Ronald Wilson Reagan: The Real Man of the Decade

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[This Commentary originally appeared in the January 4, 1990 issue of The Mendon-Honeoye Falls-Lima Sentinel.]

CarosaCommentaryNewLogo_259(We interrupt our regularly scheduled Commentary Coming of Age in the ‘80s: Part I to bring you this special reaction to Time Magazine’s declaration that Mikhail Gorbachev is the “Man of the Decade.” Portion of this piece will be neatly mailed to the “Letters-to-the-Editor” section of Time. We’ll keep you posted.)

The fourth estate has a very special role in any free society. Unattached to any governing body, it plays a vital part in the system of checks and balances between the three branches of government. Because of the blurry line separating the news media from entertainment, reporters enjoy the same poetic license of artists. This creativity allows them to report in a colorful – and somewhat biased – manner.

While we all complain about yellow journalism, no one denies anyone’s right to free speech. We hope the journalist possesses the responsibility to report the news fairly, yet we praise the writer or producer who can document contemporary affairs in a grand literary style. Rarely do we find individuals or institutions able to master both functions simultaneously. Lamentably, the mass audience appears to respond more favorably to a good story rather than to the true account.

The American media, though, quite capably handles current events. It often pioneers the historic milestones by which we gauge our existence. Maybe because it generates so many different easy-to-remember, easy-to-swallow labels, we remember the few of them which endure through the years. Even when the correspondent does not actually invent the phrase, the tone of the report can encourage that phrase to captivate our collective imagination.

“The Iron Curtain,” “the Cold War,” “The Space Age,” “The Me Generation,” “Baby Boomer,” “Yuppie” are but a few of the icons emblazoned by the press in the latter half of the twentieth century. Certainly these expressions will survive into other epochs as quick capsule summaries of our times. Clearly, the media has successfully created a connotation surrounding the idioms. If you employ any of these clichés, almost everyone would know exactly what you mean.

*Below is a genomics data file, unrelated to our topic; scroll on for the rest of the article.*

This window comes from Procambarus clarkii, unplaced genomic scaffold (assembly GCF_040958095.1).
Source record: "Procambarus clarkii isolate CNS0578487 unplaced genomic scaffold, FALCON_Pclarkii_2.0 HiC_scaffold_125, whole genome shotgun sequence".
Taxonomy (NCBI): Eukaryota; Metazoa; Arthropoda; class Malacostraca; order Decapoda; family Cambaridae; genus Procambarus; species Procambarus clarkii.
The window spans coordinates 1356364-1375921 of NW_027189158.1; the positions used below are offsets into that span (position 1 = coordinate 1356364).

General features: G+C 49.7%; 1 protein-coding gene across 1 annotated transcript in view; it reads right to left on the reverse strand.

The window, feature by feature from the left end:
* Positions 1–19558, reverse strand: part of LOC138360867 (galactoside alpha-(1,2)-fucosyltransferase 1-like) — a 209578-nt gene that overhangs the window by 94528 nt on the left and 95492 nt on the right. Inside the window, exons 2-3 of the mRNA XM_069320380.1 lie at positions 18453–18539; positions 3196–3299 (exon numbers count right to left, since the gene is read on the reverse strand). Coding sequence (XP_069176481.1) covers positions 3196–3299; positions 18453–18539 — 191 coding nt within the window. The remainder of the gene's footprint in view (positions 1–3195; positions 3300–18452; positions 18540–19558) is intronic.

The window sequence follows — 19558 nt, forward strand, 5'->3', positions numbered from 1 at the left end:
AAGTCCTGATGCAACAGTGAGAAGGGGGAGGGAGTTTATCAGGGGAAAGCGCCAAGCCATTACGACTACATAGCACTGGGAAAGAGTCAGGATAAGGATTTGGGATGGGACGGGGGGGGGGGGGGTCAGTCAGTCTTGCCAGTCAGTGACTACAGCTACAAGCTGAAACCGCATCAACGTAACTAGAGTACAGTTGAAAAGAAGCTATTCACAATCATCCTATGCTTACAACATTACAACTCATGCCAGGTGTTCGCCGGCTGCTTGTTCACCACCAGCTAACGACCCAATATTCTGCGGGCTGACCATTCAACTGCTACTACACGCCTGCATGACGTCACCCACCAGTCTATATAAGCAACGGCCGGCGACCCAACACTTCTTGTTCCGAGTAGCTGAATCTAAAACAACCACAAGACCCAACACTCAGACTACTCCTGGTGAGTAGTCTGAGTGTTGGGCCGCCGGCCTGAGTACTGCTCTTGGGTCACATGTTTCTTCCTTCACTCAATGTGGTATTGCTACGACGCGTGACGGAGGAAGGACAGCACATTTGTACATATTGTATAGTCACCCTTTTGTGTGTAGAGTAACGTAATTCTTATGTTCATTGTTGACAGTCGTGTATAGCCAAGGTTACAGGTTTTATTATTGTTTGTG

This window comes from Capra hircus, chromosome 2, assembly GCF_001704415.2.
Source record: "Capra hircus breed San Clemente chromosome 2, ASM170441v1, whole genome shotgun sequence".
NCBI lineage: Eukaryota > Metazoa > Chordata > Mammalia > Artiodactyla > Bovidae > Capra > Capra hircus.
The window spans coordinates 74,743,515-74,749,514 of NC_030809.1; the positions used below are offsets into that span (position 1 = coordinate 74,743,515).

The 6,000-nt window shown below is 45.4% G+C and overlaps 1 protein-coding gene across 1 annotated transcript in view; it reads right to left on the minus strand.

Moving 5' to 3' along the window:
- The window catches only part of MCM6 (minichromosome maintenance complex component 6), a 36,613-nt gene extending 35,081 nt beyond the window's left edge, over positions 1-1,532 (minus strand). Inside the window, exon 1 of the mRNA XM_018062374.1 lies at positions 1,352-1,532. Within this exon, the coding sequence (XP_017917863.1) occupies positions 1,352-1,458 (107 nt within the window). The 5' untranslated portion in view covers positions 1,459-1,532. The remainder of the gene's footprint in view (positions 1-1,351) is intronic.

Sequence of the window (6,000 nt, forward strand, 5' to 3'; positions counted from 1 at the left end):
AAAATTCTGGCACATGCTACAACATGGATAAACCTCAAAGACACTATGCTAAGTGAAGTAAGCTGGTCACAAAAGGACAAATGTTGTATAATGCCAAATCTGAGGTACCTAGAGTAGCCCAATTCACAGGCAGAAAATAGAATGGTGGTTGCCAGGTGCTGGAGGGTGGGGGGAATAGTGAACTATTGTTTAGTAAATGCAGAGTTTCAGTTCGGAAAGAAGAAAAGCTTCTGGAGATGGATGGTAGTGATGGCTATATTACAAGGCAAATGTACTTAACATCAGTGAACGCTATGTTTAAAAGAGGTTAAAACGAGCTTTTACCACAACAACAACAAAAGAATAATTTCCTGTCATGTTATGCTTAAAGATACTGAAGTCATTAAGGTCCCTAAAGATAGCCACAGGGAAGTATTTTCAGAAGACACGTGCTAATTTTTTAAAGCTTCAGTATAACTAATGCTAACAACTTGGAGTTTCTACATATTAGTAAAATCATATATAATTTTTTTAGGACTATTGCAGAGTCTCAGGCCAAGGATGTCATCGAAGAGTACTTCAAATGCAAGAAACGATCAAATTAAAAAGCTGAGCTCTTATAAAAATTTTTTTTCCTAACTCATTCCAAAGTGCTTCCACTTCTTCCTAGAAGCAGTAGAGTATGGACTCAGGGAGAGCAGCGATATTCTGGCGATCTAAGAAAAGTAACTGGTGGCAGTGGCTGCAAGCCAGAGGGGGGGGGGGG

Yet, by its very definition, the media cannot effectively report news as history. Whereas the news must convey all that happens, from matters of import to background noise, the historian wades through the news, artfully pruning the suckers from the main branches.

More so, the demands of the media industry lead to different results than do the axioms followed by the historian’s academy. The news is current, history lasts forever. We collect history in bound volumes, but use yesterday’s news to wrap fish.

Finally, the consumer of news – the mass audience – demands variety and the unusual. Like any successful business, the media caters to its clientele by reporting uncommon events or creatively adding new perspectives to the mundane. History, however, must conform to the strict rigors of scholarly research.

The purest may argue a historian – by leaving out the underlying babble, by rewriting the news as history and by subjecting himself only to the scrutiny of a partial intelligentsia – can easily control history in an Orwellian fashion. In doing so, though, the purest evades the more fundamental argument: the media obeys a construct which undeniably inhibits its ability to write history.

The historical process unfortunately may produce a warped view of history, but the demands of journalism nearly always will lead to an inappropriate sense of history. Time – as in “years passing,” not the magazine – provides the most favorable perspective for any historical analysis.

Nonetheless, while it may be premature to identify anyone as the “Man of the Decade,” Ronald Reagan is best postured for such an honor. It was his heroic (because of its unlikelihood and his diligence) victory in 1980 which radically altered the direction of America and, given the preeminence of our nation, the world.

President Reagan took the reins of an emotionally depressed country and retired to an America more confident than ever. His economic policies, though only half implemented (he never did reduce or even slow spending) spurred on a very vital domestic economy. His unrelenting position against Soviet expansionism may have been responsible for Mikhail Gorbachev’s policies and the freeing of Eastern Europe.

Without doubt one man could not have done everything by himself (especially one noted for a management style which relied on delegation), but one man embodied all these events. Ronald Reagan – The Great Communicator – successfully captivated a hungry America and forged a new beginning for his country and the world.

Last Week #40: A Christmas Letter (originally published December 21, 1989)
Next Week #42: Terror at the School Bus Stop – A True Life Story (Part I) (originally published January 11, 1990)

[What is this and why is here? See Interested in Discovering My Time Machine? for more details.]

Comments

  1. Chris Carosa says:

    Author’s Comment: Time Magazine’s decision to proclaim Mikhail Gorbachev “Man of the Decade” riled a nation still celebrating the success of Reagan’s policies and good feelings. For many readers, it marked the first clear signal the mass media may have had a bias contrary to the sentiments of middle America. This Commentary tapped directly into that feeling and was one of the most popularly received pieces that flowed from my pen.

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